I’m a procrastinator.
There, I’ve said it – and it really did take me more than half an hour of staring at the screen to squeeze those words out.
What could be a concern is that I looked at the Wikipedia definition of the word, just after writing the above and seem to have self-diagnosed ‘an issue’ that I didn’t realise I had, but one which has been with me since I was a teenager.
I am genuinely very content in life and 2011 was my greatest year, so far, but there has been an underlying – though not overpowering or debilitating - feeling of frustration stemming from inaction in certain areas of intent, such as improving my general health and fitness, and increasing my writing productivity.
Without doubt, compared to my pre-awakening existence, I am much more productive than I have ever been, but there’s very clearly room for improvement.
I wrote that it could be a concern to realise procrastination is more than just a word (and possibly a psychological disorder), but it’s not something that worries me – it’s actually quite exciting, because now I realise I experience it, I can work to overcome it.
Until now, I’ve always delayed tackling the important tasks until the last moment; instead, being distracted by the trivial. This goes right back to when I was at senior school and I’d be scribbling my homework down on the morning bus, or in the last few minutes before the bell rang for first class, because I’d spent the previous evening tapping away on my ZX Spectrum or hanging with my friends, as the youths call it, nowadays.
It’s a common problem, apparently, with up to 95% of students experiencing it at some point, and there actually being a specific ‘branch’ of procrastination, named ‘Student Syndrome’:
“Student syndrome refers to the phenomenon that many people will start to fully apply themselves to a task just at the last possible moment before a deadline. This leads to wasting any buffers built into individual task duration estimates.”
I guess I never grew out of that student phase…
When I read that procrastination could be an indicator to underlying psychological problems, I’ve got to say it freaked me out for a few minutes, but, according to Wikipedia, the two main causal issues are depression and ADHD. I’m certainly not depressed and it took just a glance through the symptoms to reassure myself that I don’t have ADHD.
Sooo… how to combat Student Syndrome?
I guess the best way to combat this is to employ the same tactic as I do with depression, in doing exactly the opposite of what my brain used to expect me to do. Whereas I’ve banished the black dog by being (to some) irritatingly positive and full of joy, the best way to combat procrastination is to scare my mind into submission by doing things… straight away.
It’s a no-brainer to you multi-taskers, I know, but this is a delightful revelation to me.
Somewhat annoyingly, this light bulb moment came after I listened to an audio-book about angels, during which, I spent most of the time scoffing at the advice given, with the author advising that I should ask Archangel Gabriel for help if I was experiencing creative procrastination.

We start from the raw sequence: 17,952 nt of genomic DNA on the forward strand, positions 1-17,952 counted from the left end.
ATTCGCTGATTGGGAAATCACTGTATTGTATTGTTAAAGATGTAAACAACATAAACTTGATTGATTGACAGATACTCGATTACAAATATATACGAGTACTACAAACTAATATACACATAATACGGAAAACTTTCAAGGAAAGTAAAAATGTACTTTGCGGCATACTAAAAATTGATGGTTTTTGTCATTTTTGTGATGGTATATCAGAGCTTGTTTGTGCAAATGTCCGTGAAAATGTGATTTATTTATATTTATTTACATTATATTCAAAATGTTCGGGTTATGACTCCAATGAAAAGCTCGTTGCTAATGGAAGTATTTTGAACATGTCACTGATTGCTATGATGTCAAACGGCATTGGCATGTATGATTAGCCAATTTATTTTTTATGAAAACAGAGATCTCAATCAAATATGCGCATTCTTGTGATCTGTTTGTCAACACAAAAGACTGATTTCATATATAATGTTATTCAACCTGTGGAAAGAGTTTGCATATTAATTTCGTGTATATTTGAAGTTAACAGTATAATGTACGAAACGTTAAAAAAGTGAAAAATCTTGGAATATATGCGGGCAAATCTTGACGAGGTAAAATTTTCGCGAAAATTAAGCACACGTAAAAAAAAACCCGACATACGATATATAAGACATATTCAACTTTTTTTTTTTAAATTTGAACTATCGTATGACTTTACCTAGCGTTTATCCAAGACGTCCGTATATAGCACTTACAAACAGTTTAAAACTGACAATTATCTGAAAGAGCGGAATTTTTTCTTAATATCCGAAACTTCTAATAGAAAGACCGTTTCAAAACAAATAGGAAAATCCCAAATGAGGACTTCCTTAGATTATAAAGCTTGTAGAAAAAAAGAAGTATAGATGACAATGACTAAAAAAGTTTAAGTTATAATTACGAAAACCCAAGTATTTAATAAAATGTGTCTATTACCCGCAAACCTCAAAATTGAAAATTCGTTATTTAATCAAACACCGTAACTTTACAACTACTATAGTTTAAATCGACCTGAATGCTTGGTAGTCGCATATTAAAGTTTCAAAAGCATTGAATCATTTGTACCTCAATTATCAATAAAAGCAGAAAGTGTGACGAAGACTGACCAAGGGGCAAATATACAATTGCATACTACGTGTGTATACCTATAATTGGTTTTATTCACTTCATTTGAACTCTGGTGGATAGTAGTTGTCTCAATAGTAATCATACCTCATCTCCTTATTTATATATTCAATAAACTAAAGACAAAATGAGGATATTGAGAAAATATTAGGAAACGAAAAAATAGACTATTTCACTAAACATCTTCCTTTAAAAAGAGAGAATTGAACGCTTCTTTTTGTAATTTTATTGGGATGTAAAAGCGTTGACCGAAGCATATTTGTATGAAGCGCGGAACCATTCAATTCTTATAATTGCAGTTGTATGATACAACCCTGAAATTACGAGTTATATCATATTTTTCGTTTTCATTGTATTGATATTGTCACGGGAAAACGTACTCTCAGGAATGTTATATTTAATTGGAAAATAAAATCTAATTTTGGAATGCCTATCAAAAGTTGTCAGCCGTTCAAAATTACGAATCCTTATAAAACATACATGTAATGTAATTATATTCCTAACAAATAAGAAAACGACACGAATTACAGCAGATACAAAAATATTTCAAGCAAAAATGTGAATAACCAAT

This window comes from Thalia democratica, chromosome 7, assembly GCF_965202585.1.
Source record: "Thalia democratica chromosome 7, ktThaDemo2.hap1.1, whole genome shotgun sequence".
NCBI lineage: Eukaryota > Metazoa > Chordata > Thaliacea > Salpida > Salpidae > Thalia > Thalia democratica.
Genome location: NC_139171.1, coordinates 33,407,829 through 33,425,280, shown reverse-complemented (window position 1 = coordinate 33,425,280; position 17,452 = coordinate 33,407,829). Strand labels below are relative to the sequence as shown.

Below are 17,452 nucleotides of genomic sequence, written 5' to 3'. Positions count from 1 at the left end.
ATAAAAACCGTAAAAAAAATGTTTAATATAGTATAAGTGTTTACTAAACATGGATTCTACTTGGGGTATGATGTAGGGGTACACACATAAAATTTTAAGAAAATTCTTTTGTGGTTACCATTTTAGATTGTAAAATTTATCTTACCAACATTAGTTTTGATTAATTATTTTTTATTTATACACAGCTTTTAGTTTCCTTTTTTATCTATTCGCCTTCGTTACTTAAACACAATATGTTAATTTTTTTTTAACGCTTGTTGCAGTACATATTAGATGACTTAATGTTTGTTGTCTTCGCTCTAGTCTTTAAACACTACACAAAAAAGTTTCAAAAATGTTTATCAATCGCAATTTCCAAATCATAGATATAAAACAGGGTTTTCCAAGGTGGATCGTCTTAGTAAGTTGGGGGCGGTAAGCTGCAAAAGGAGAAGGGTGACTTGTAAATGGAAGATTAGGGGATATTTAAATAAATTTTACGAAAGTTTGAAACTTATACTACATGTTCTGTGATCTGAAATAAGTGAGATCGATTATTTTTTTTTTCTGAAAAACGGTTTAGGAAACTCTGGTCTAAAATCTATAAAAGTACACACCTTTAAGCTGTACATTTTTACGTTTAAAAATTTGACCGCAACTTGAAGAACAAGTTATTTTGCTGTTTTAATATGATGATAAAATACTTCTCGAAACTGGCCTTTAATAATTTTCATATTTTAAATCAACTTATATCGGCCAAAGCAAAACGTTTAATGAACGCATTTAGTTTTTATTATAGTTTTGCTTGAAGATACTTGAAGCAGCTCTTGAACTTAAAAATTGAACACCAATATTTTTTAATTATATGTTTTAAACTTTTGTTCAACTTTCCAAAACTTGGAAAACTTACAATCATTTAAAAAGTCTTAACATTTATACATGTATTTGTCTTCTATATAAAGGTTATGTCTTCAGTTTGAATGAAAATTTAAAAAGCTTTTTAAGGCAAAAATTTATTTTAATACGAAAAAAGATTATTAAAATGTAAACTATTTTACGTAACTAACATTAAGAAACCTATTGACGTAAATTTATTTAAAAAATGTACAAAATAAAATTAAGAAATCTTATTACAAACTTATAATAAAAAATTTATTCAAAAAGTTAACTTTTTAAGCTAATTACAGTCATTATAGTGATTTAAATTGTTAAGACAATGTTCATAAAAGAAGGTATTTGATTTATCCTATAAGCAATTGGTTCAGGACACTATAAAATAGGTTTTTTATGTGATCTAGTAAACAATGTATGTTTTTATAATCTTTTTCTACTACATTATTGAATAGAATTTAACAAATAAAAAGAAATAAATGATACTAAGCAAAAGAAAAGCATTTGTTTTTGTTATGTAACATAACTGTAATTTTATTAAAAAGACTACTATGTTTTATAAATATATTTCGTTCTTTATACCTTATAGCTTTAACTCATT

Now, although I have a very firm belief in things of a spiritual nature – having experienced some crazy, beyond-the-five-senses stuff in my life - I do find I get irked by suggestions from authors such as this woman that we should abdicate our self-belief out to subcontractors, rather than relying on our own power to bring about change in our lives.
I only bought the audio-book because I’m interested in learning mediumship techniques (again, I’ve had a few experiences in that area) and this title was the closest thing I could find to the subject, on iTunes. I listened to it, cynically, then followed a few instructions because I didn’t want to waste my money.
But here’s the thing… if I hadn’t listened to that book, which I downloaded by 'chance', I wouldn’t have made this self-discovery about procrastination and I wouldn’t be writing this blog right now. I’d still be in the same mind-set I had last week, hoping that my cerebral turbo would kick in some time soon – which is essentially subcontracting my self-belief out of the moment, and away from my direct control, in the now.
Humouring you (and me), here, but just say there were angels, and you could ask them for help? Would they appear in a flash of holy light, accompanied by the blare of trumpets, then magically massage my mind to make the changes I was asking for, or would it be a more subtle process of slowly revealing the path to a new way of thinking – which is exactly what actually happened?
For those of you who completely reject the possibility of the existence of angels… you may not be quite so cynical about the concept of life after death; that your loved ones live on after their mortal demise and even, on occasion, visit those they cherish, in this world, with quiet comfort and guidance. I know a few atheists who have had ‘challenging’ experience of such things.
So, bearing that in mind, is it really such a great stretch of the imagination that there could be older and wiser spiritual beings that come to us when we call for help?
To be honest, I don’t know, but this process of recognising my failure of procrastination has made me smile. I don’t believe in coincidence, and whatever happened, and whatever the source of that happening – whether it be me, an angel or the holy ghost of Elvis the King - it’s a good thing.